The first opportunity is for them to monetize the database of 5M current subscribers and the additional 1M adoptions coming in every year. What would a large corporation pay to get in touch with 1M new adopted pets every year? There are three main groups that would be interested: food companies (Purina, Hills), pet pharmaceutical companies (Merck (MRK)), and retailers (PetSmart (PETM), Petco). Even if PetHealth charges only $1/adoption, that would lead to $1M in revenues from each of these groups at a 90%+ gross margin.
The second opportunity to realize additional value is through monetizing the database of microchip information for animal owners. When an animal is adopted, they are injected with PetHealth's microchip, which is then put onto PetHealth's database. While it is not mandatory to sign up in order to get your pet's information, PetHealth is charging $50 for access to this database. Even if we only assume 2% of owners sign up for this, that is an additional $1M of revenue at 90%+ gross margins (it will essentially all fall to the bottom line).
PetPoint software is a growing SAAS business with 1,750 clients. What would one pay for this? Let's assume they can charge $200/month for this software to the majority of these clients. If they lose a small percentage (assume they keep 1,500), that is $3.6M/year in revenue generated. SAAS businesses have been getting taken out around 5x sales, so this is a potential hidden value of $15M+. I am approximating the numbers here, but we have already seen this as a possibility since PetPoint is developing an "enterprise level" software that is more sophisticated which they will start charging for.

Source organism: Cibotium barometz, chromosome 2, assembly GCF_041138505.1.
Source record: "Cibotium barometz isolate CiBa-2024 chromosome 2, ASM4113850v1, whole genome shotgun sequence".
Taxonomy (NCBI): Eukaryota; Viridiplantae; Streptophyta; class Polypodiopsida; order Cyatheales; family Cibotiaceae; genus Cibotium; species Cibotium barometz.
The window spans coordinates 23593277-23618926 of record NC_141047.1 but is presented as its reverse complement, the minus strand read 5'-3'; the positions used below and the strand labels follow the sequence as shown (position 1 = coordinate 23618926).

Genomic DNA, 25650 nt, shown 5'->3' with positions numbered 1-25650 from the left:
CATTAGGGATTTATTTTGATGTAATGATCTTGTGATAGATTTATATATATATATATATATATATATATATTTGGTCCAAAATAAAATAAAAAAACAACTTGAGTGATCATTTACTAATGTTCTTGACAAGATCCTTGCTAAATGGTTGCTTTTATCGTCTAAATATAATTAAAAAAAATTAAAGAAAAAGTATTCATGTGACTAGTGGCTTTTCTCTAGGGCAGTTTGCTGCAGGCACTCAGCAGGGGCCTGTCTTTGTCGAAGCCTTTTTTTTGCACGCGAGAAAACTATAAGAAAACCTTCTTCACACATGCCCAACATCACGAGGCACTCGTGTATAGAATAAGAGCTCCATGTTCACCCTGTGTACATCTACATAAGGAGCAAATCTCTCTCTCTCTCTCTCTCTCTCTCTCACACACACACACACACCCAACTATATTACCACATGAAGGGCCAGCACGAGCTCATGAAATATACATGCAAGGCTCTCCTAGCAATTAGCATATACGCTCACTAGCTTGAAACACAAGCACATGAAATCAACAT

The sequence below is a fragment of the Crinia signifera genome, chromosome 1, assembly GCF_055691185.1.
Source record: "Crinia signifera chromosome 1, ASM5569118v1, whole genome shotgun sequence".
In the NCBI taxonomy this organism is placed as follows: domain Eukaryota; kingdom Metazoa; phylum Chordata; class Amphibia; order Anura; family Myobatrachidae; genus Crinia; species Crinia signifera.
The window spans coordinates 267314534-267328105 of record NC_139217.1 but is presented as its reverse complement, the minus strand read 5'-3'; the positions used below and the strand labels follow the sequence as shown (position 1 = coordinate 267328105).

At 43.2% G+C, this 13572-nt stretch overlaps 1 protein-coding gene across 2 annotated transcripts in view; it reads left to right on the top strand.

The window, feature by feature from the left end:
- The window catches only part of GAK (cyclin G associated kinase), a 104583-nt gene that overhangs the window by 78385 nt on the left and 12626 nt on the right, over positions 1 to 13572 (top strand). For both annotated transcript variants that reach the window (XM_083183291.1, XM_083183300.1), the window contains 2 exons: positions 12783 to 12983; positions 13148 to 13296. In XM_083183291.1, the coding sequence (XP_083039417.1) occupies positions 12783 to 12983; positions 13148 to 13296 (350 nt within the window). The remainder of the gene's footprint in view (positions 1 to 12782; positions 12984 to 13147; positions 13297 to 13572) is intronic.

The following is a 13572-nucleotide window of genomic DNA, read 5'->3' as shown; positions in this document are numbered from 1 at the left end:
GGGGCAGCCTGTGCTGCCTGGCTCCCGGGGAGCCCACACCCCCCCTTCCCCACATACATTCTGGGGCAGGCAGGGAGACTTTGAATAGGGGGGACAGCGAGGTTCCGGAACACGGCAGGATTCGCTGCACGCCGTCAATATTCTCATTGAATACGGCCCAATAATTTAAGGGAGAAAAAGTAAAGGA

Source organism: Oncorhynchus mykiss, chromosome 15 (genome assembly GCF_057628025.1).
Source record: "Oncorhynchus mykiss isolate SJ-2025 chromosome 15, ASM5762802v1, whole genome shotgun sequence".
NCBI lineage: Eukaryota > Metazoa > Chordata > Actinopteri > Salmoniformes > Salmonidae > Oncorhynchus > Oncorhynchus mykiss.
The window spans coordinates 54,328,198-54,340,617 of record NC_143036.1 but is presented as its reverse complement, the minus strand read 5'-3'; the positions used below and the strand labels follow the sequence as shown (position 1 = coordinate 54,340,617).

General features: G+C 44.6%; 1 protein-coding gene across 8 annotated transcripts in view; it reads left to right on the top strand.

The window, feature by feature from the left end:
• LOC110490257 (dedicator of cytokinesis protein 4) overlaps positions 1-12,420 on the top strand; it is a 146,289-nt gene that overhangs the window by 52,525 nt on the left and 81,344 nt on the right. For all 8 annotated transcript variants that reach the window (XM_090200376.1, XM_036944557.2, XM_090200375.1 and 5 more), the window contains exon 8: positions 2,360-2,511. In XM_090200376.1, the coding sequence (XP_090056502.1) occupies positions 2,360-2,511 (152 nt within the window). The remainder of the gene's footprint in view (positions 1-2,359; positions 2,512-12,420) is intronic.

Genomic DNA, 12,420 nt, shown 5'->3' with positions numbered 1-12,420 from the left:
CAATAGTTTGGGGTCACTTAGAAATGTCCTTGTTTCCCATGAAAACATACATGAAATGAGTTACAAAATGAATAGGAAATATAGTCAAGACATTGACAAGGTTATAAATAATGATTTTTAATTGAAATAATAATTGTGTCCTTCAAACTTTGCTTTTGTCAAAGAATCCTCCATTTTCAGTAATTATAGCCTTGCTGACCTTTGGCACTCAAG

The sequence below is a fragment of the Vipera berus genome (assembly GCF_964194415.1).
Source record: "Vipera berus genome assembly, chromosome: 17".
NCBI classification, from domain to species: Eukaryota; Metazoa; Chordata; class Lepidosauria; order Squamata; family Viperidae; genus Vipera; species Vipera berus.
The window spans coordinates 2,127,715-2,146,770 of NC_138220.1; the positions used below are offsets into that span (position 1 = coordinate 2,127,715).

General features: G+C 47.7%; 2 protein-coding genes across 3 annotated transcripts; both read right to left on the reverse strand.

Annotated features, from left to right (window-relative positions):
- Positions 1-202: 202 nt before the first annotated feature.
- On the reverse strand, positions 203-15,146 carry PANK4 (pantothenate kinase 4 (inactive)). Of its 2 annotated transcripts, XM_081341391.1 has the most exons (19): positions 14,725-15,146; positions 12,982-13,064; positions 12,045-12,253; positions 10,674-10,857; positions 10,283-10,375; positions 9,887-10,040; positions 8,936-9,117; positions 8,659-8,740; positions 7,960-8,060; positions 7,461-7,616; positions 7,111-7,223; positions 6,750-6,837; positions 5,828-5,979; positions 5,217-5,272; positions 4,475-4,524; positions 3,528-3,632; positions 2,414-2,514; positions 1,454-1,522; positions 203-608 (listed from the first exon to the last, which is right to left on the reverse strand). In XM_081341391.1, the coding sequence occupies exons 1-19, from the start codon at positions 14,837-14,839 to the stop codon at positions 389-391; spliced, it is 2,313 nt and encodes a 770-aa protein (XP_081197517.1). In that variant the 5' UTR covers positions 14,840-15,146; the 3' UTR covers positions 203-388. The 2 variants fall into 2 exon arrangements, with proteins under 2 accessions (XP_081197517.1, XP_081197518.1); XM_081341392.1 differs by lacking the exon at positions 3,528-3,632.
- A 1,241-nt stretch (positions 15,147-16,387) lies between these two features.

Petango.com is an online pet adoption website providing consumers with the ability to search or browse a database of adoptable pets. The competitive advantage held by Petango is that the pet data is fed directly from the PetPoint database and is updated in real time with no manual intervention. This stands in contrast to other adoption sites where a manual upload/update process is largely run by volunteers and the completeness and timeliness of the data can be questionable. This provides a substantial competitive advantage over Petfinder.com, who has over 75% market share and was bought out for around $35M in 2007. While Petango is certainly not worth $35M today, we believe it can take share over time, and Petfinder.com gives a proxy for what being a market leader in the adoptable search business is worth.
The combination of the PetPoint software used in over 1,700 shelters and used to process nearly 1M adoptions in 2011, the microchip database of over 5M subscribers and its insurance business combine to hold records on over 11M pets and/or their owners. The business potential of the data and services side of PetHealth's operations is nascent today with the opportunity to be commercialized with powerful results.
As adoption becomes an increasingly popular choice for those getting pets, PetHealth is well positioned to grow. In addition, the non-insurance side of the business is priced to grow rapidly in several different verticals. You are getting all this at less than 4x 2012 ebitda with a proven CEO at the helm who has grown this business impressively over the past decade.